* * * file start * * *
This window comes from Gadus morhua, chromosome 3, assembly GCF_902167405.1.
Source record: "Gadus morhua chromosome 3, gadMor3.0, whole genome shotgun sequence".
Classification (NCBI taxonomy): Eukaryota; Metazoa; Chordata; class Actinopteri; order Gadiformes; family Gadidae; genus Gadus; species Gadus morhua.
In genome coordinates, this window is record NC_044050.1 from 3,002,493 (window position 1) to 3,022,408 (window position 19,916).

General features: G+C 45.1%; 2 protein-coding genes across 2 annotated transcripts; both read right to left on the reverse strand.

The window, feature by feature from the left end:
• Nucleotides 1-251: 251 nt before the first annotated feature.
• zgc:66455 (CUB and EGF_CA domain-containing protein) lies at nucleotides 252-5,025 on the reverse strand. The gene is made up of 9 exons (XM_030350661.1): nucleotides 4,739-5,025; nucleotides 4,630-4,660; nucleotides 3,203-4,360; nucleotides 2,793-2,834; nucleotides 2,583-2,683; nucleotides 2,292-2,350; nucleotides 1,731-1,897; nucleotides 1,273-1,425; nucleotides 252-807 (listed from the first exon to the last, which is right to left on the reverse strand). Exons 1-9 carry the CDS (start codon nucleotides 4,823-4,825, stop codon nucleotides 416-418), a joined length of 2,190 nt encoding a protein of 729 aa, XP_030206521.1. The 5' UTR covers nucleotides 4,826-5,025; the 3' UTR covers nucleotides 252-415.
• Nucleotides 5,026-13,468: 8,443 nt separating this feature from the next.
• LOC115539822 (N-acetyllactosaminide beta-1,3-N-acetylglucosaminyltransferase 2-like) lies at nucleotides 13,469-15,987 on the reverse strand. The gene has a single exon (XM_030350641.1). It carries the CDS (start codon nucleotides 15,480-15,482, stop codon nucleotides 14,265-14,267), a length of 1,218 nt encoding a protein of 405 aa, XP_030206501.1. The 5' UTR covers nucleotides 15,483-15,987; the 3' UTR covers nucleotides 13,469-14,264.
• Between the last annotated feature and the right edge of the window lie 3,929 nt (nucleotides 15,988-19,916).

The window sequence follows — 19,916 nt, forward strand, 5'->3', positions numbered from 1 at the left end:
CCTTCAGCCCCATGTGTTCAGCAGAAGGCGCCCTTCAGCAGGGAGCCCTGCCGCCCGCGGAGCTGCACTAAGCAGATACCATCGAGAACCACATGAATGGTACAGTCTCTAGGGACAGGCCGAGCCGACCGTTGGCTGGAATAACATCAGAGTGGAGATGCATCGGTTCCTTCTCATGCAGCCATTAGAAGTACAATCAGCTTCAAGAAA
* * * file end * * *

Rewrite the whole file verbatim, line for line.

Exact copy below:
This window comes from Gadus morhua, chromosome 3, assembly GCF_902167405.1.
Source record: "Gadus morhua chromosome 3, gadMor3.0, whole genome shotgun sequence".
Classification (NCBI taxonomy): Eukaryota; Metazoa; Chordata; class Actinopteri; order Gadiformes; family Gadidae; genus Gadus; species Gadus morhua.
In genome coordinates, this window is record NC_044050.1 from 3,002,493 (window position 1) to 3,022,408 (window position 19,916).

General features: G+C 45.1%; 2 protein-coding genes across 2 annotated transcripts; both read right to left on the reverse strand.

The window, feature by feature from the left end:
• Nucleotides 1-251: 251 nt before the first annotated feature.
• zgc:66455 (CUB and EGF_CA domain-containing protein) lies at nucleotides 252-5,025 on the reverse strand. The gene is made up of 9 exons (XM_030350661.1): nucleotides 4,739-5,025; nucleotides 4,630-4,660; nucleotides 3,203-4,360; nucleotides 2,793-2,834; nucleotides 2,583-2,683; nucleotides 2,292-2,350; nucleotides 1,731-1,897; nucleotides 1,273-1,425; nucleotides 252-807 (listed from the first exon to the last, which is right to left on the reverse strand). Exons 1-9 carry the CDS (start codon nucleotides 4,823-4,825, stop codon nucleotides 416-418), a joined length of 2,190 nt encoding a protein of 729 aa, XP_030206521.1. The 5' UTR covers nucleotides 4,826-5,025; the 3' UTR covers nucleotides 252-415.
• Nucleotides 5,026-13,468: 8,443 nt separating this feature from the next.
• LOC115539822 (N-acetyllactosaminide beta-1,3-N-acetylglucosaminyltransferase 2-like) lies at nucleotides 13,469-15,987 on the reverse strand. The gene has a single exon (XM_030350641.1). It carries the CDS (start codon nucleotides 15,480-15,482, stop codon nucleotides 14,265-14,267), a length of 1,218 nt encoding a protein of 405 aa, XP_030206501.1. The 5' UTR covers nucleotides 15,483-15,987; the 3' UTR covers nucleotides 13,469-14,264.
• Between the last annotated feature and the right edge of the window lie 3,929 nt (nucleotides 15,988-19,916).

The window sequence follows — 19,916 nt, forward strand, 5'->3', positions numbered from 1 at the left end:
CCTTCAGCCCCATGTGTTCAGCAGAAGGCGCCCTTCAGCAGGGAGCCCTGCCGCCCGCGGAGCTGCACTAAGCAGATACCATCGAGAACCACATGAATGGTACAGTCTCTAGGGACAGGCCGAGCCGACCGTTGGCTGGAATAACATCAGAGTGGAGATGCATCGGTTCCTTCTCATGCAGCCATTAGAAGTACAATCAGCTTCAAGAAA